Second, and perhaps most importantly, this provides a steady stream of virtue XP. That’s very important to growing your character’s stats, and if you don’t deed zones, then you’re going to have to figure out an alternative way to get VXP. I like this way because it gives me more than what I need for my five core virtues, splashing over to other ones that provide passive bonuses.

Deeding is also going to net you a whole lot of LOTRO Points, and those add up over time! Building up a nest egg of LP means that Future You can buy that premium house, zone DLC, unlock, or expansion without paying any real money.

I can keep going with other benefits, such as gold income, finding new cosmetics for your wardrobe, and sometimes getting titles, mounts, pets, and other goodies through the deed log. For example, the relatively new Swanfleet and Cardolan zones gift you with an incredibly cool horse mount (with ALL the saddlebags) if you finish all of the deeds in both of those regions.

Is it worth taking this approach?

Returning to the first paragraph there, I’m not going to assert that this is the way to play LOTRO. This all may sound like hell to you, and that’s fine. But I would say that it’s worth considering.

It’s not just that doing zone completion pays out in loads of benefits, although that’s true and is a great feeling when all of that stuff rolls into your account. It’s that this approach encourages you to experience the fullness of the landscape questing.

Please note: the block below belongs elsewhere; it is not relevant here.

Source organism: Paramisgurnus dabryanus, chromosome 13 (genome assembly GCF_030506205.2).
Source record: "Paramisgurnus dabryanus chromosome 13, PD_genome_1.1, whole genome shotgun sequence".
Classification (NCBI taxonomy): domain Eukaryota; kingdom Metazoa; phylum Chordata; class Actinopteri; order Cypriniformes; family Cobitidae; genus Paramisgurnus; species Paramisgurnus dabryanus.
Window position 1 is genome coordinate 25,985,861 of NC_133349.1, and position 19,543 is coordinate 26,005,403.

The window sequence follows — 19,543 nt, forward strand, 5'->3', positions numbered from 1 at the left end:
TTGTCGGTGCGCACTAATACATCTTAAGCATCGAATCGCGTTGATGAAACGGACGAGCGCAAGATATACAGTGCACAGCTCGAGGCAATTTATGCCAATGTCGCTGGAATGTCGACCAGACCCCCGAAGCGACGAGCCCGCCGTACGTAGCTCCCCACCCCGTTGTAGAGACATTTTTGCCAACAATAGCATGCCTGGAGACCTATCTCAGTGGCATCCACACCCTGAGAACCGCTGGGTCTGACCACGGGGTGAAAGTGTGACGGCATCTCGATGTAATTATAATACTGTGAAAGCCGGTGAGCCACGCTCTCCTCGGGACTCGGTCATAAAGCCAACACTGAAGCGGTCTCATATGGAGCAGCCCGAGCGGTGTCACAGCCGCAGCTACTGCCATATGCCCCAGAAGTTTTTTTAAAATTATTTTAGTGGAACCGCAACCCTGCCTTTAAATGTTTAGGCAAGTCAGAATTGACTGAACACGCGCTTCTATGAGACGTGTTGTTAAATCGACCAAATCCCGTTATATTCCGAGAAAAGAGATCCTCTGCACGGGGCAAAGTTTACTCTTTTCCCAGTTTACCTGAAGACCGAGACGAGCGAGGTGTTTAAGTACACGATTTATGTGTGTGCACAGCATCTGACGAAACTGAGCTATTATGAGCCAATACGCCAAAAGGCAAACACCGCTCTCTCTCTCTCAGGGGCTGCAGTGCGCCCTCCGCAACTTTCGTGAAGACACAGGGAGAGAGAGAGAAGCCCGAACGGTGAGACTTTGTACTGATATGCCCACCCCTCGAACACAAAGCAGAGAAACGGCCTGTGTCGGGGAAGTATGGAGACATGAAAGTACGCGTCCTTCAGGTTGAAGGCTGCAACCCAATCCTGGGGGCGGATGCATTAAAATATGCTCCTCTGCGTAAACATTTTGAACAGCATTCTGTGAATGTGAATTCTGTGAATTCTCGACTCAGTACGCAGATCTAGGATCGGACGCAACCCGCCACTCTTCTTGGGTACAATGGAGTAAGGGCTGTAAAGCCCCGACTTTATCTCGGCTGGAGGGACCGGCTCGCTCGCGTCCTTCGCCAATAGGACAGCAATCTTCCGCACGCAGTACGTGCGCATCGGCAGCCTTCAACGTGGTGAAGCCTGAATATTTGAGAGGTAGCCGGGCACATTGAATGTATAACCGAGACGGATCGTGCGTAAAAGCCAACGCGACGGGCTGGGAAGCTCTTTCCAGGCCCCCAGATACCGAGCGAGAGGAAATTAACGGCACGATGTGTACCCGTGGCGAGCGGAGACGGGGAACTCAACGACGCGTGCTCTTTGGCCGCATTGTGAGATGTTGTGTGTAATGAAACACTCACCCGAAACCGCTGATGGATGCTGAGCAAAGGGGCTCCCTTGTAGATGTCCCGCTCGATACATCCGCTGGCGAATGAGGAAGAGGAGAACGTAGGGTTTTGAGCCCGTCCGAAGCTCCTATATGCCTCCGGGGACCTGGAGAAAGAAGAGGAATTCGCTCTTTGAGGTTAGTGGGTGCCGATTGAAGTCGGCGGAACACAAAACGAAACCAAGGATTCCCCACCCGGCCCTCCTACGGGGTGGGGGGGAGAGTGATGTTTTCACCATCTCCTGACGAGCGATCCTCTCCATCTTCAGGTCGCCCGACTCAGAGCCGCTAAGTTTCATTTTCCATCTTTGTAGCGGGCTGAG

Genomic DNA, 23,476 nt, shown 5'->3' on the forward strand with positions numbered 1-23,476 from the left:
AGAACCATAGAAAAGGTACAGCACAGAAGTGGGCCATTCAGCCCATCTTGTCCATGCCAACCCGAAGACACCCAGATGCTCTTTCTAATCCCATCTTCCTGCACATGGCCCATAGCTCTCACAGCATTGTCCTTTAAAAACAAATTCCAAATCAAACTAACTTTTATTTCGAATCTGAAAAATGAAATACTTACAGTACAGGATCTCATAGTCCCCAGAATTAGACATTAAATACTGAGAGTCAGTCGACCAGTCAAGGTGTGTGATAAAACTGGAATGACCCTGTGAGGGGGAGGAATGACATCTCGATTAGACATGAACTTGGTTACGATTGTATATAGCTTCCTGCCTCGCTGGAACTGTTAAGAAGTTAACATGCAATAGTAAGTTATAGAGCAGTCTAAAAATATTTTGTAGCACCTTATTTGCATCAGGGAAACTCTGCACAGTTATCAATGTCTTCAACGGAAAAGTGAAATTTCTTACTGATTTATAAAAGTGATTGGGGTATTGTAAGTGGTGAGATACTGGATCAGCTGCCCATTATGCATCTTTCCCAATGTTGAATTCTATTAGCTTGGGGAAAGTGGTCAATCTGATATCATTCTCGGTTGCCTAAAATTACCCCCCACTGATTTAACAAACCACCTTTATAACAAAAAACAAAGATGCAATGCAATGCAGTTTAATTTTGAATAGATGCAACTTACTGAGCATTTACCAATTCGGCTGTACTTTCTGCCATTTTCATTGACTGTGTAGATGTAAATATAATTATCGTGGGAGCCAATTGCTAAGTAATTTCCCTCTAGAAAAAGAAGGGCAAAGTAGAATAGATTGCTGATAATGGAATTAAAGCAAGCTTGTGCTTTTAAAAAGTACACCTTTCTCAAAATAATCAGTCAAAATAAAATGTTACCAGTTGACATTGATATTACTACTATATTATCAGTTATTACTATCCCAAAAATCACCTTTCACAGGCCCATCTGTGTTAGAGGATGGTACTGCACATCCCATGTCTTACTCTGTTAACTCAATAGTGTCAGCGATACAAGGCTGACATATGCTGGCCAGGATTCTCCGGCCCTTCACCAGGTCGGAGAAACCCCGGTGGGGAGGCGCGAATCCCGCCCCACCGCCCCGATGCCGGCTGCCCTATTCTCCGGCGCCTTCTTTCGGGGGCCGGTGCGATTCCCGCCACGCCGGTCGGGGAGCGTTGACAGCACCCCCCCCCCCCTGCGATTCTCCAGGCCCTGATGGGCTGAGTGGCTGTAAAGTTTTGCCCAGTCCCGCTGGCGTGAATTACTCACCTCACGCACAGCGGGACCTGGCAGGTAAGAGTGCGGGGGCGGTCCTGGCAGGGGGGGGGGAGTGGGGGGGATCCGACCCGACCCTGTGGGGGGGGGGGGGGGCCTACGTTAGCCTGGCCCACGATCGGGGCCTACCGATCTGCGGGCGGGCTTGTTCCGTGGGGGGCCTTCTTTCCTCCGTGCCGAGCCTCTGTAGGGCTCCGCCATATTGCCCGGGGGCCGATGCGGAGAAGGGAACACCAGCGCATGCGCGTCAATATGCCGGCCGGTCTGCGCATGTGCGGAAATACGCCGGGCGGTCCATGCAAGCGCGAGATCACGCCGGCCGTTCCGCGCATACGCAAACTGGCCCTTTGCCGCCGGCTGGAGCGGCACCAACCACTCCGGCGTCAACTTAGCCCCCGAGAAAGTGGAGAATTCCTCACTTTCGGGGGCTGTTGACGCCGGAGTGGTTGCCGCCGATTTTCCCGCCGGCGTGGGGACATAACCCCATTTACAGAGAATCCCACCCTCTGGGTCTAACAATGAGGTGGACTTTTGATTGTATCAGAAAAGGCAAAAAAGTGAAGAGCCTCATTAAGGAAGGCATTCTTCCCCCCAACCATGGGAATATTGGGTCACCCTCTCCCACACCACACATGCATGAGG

LOTRO is a game to be enjoyed and savored, not blasted through in a weekend of no-lifing content. There are characters to get to know, interesting stories tucked in all sorts of out-of-the-way places, gorgeous vistas, and wonderful milestones.

For me, taking this approach makes me feel like Frodo or Bilbo, setting out for a grand, long, and unexpected adventure. By slowing down to take advantage of what each zone has to offer, I divorce myself from that “rush to the cap” mentality and simply play in the moment. Step by step, I’ve crossed this continent multiple times now with this method and mostly enjoyed it — save for some of the truly awful spots that need nuking from orbit.

However, only you can answer whether or not this approach is right for your needs and playstyle. Whether it is or not, I’ll gladly wave to you as I trundle along to my next objective!

Every two weeks, the LOTRO Legendarium goes on an adventure (horrid things, those) through the wondrous, terrifying, inspiring, and, well, legendary online world of Middle-earth. Justin has been playing LOTRO since its launch in 2007! If you have a topic for the column, send it to him at justin@massivelyop.com.
Previous articleStar Citizen officially enters alpha 3.23 with new quality-of-life and mission features
Next articleThe Stream Team: Taking a bite out of V Rising’s launch

No posts to display

Subscribe to:
oldest most liked
Inline Feedback
View all comments